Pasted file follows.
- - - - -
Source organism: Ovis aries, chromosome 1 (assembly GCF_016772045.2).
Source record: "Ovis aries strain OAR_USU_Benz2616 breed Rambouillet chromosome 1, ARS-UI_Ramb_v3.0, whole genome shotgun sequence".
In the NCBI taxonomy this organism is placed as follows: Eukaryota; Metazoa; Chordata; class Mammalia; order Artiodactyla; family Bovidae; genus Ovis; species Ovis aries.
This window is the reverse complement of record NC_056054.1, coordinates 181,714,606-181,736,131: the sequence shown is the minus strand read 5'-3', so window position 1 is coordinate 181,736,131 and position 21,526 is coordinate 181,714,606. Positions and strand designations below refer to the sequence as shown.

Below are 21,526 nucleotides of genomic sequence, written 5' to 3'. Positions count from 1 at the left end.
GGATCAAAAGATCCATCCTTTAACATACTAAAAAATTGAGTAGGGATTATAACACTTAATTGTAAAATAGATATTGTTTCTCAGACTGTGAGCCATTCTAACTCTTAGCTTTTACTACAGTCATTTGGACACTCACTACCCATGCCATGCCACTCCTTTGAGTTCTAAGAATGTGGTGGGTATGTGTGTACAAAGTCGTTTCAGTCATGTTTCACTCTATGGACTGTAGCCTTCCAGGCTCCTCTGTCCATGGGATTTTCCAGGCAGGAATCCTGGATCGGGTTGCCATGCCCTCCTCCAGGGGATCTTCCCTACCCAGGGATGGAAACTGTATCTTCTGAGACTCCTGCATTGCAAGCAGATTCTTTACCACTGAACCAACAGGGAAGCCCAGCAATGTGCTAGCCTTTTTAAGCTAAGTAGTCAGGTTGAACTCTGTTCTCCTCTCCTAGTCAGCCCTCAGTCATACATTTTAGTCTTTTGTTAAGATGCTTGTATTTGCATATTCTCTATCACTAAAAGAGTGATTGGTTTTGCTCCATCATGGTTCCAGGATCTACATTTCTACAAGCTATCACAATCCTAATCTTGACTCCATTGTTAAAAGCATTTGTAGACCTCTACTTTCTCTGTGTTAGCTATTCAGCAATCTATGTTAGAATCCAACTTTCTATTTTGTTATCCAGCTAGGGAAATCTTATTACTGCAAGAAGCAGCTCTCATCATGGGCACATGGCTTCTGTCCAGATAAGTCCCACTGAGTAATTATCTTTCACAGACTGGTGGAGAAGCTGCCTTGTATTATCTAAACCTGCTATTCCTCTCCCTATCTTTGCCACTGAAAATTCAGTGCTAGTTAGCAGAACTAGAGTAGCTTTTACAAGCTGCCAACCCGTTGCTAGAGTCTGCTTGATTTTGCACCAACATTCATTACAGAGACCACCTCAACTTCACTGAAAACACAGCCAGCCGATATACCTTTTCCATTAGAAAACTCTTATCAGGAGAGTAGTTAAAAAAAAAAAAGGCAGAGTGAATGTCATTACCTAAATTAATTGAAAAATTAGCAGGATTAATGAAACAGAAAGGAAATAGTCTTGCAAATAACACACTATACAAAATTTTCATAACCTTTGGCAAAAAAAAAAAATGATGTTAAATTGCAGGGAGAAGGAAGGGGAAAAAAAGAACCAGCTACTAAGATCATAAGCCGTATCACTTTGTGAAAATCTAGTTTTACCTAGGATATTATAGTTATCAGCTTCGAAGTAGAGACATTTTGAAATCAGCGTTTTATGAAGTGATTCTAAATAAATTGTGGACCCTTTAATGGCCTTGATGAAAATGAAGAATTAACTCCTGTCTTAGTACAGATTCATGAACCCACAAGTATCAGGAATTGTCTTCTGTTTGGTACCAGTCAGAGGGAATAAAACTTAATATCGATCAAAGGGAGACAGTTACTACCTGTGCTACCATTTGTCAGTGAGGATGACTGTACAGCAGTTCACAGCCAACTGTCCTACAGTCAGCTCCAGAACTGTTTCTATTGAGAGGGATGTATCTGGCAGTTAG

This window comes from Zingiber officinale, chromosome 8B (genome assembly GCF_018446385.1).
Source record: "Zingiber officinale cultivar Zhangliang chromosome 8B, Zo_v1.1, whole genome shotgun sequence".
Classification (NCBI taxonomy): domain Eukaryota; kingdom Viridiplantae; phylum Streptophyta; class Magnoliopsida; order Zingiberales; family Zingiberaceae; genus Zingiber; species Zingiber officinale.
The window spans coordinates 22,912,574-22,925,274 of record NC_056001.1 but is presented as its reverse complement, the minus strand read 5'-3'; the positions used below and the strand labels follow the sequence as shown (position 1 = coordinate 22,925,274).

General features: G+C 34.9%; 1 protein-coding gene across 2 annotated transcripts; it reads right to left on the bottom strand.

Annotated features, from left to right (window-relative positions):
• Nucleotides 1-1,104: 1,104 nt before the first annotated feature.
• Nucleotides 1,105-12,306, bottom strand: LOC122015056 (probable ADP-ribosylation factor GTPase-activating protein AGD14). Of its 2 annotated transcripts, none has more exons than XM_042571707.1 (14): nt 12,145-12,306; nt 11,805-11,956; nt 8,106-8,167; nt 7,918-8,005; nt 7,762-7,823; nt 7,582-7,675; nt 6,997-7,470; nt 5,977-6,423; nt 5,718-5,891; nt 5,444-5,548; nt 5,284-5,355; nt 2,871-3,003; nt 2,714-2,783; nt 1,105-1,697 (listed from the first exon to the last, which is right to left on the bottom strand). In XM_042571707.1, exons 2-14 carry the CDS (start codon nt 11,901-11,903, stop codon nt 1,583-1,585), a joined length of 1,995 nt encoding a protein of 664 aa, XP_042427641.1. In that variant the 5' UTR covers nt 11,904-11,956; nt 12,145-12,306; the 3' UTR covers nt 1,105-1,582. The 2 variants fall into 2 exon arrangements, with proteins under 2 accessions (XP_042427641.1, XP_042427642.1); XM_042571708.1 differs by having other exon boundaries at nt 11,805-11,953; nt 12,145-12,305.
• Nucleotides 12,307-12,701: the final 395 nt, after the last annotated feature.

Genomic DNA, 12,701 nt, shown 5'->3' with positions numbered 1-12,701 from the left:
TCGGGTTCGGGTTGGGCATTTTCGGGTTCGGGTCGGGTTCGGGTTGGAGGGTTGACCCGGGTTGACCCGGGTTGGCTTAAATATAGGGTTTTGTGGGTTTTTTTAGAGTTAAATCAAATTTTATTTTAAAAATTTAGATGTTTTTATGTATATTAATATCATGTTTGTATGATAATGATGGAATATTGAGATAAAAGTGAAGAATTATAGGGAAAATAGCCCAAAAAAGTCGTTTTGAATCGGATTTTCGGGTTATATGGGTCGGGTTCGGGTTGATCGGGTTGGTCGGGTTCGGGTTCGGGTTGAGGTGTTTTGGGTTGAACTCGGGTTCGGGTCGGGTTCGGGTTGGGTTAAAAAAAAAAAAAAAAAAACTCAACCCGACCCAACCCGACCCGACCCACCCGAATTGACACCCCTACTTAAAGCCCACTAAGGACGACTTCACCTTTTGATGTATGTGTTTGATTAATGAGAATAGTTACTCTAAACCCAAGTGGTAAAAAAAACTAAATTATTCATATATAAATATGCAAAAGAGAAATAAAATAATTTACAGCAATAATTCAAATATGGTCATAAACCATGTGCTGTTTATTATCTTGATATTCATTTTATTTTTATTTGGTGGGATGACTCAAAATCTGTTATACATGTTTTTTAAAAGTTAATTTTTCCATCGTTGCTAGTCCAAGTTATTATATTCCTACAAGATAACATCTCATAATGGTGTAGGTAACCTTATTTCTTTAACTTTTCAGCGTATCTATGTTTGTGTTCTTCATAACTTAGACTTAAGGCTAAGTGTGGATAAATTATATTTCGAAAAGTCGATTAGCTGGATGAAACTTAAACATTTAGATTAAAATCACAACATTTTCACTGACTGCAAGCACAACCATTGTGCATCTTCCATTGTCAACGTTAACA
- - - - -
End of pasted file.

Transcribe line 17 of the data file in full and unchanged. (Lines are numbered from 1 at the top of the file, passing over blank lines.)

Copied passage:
TCGGGTTCGGGTTGGGCATTTTCGGGTTCGGGTCGGGTTCGGGTTGGAGGGTTGACCCGGGTTGACCCGGGTTGGCTTAAATATAGGGTTTTGTGGGTTTTTTTAGAGTTAAATCAAATTTTATTTTAAAAATTTAGATGTTTTTATGTATATTAATATCATGTTTGTATGATAATGATGGAATATTGAGATAAAAGTGAAGAATTATAGGGAAAATAGCCCAAAAAAGTCGTTTTGAATCGGATTTTCGGGTTATATGGGTCGGGTTCGGGTTGATCGGGTTGGTCGGGTTCGGGTTCGGGTTGAGGTGTTTTGGGTTGAACTCGGGTTCGGGTCGGGTTCGGGTTGGGTTAAAAAAAAAAAAAAAAAAACTCAACCCGACCCAACCCGACCCGACCCACCCGAATTGACACCCCTACTTAAAGCCCACTAAGGACGACTTCACCTTTTGATGTATGTGTTTGATTAATGAGAATAGTTACTCTAAACCCAAGTGGTAAAAAAAACTAAATTATTCATATATAAATATGCAAAAGAGAAATAAAATAATTTACAGCAATAATTCAAATATGGTCATAAACCATGTGCTGTTTATTATCTTGATATTCATTTTATTTTTATTTGGTGGGATGACTCAAAATCTGTTATACATGTTTTTTAAAAGTTAATTTTTCCATCGTTGCTAGTCCAAGTTATTATATTCCTACAAGATAACATCTCATAATGGTGTAGGTAACCTTATTTCTTTAACTTTTCAGCGTATCTATGTTTGTGTTCTTCATAACTTAGACTTAAGGCTAAGTGTGGATAAATTATATTTCGAAAAGTCGATTAGCTGGATGAAACTTAAACATTTAGATTAAAATCACAACATTTTCACTGACTGCAAGCACAACCATTGTGCATCTTCCATTGTCAACGTTAACA